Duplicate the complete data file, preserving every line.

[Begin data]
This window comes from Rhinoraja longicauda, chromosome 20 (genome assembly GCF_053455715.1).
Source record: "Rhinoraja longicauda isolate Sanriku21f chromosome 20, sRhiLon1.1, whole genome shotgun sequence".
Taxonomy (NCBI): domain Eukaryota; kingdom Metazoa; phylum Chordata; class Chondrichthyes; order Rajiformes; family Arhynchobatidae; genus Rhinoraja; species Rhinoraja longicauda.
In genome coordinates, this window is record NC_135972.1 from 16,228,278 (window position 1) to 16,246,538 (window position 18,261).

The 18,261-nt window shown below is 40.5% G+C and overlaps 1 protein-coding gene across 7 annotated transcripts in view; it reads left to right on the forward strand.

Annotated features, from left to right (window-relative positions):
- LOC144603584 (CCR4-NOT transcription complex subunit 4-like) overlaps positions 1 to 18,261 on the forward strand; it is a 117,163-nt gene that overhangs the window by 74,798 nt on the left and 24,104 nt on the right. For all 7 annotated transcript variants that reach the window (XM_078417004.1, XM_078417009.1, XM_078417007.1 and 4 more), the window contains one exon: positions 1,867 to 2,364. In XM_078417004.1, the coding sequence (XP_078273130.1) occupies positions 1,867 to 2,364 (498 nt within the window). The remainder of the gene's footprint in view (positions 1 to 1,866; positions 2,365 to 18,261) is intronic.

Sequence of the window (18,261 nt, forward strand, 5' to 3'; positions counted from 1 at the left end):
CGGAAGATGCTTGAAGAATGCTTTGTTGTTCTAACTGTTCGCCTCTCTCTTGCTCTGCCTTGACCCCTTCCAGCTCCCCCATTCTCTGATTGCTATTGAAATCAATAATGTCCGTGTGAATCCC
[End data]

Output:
This window comes from Rhinoraja longicauda, chromosome 20 (genome assembly GCF_053455715.1).
Source record: "Rhinoraja longicauda isolate Sanriku21f chromosome 20, sRhiLon1.1, whole genome shotgun sequence".
Taxonomy (NCBI): domain Eukaryota; kingdom Metazoa; phylum Chordata; class Chondrichthyes; order Rajiformes; family Arhynchobatidae; genus Rhinoraja; species Rhinoraja longicauda.
In genome coordinates, this window is record NC_135972.1 from 16,228,278 (window position 1) to 16,246,538 (window position 18,261).

The 18,261-nt window shown below is 40.5% G+C and overlaps 1 protein-coding gene across 7 annotated transcripts in view; it reads left to right on the forward strand.

Annotated features, from left to right (window-relative positions):
- LOC144603584 (CCR4-NOT transcription complex subunit 4-like) overlaps positions 1 to 18,261 on the forward strand; it is a 117,163-nt gene that overhangs the window by 74,798 nt on the left and 24,104 nt on the right. For all 7 annotated transcript variants that reach the window (XM_078417004.1, XM_078417009.1, XM_078417007.1 and 4 more), the window contains one exon: positions 1,867 to 2,364. In XM_078417004.1, the coding sequence (XP_078273130.1) occupies positions 1,867 to 2,364 (498 nt within the window). The remainder of the gene's footprint in view (positions 1 to 1,866; positions 2,365 to 18,261) is intronic.

Sequence of the window (18,261 nt, forward strand, 5' to 3'; positions counted from 1 at the left end):
CGGAAGATGCTTGAAGAATGCTTTGTTGTTCTAACTGTTCGCCTCTCTCTTGCTCTGCCTTGACCCCTTCCAGCTCCCCCATTCTCTGATTGCTATTGAAATCAATAATGTCCGTGTGAATCCC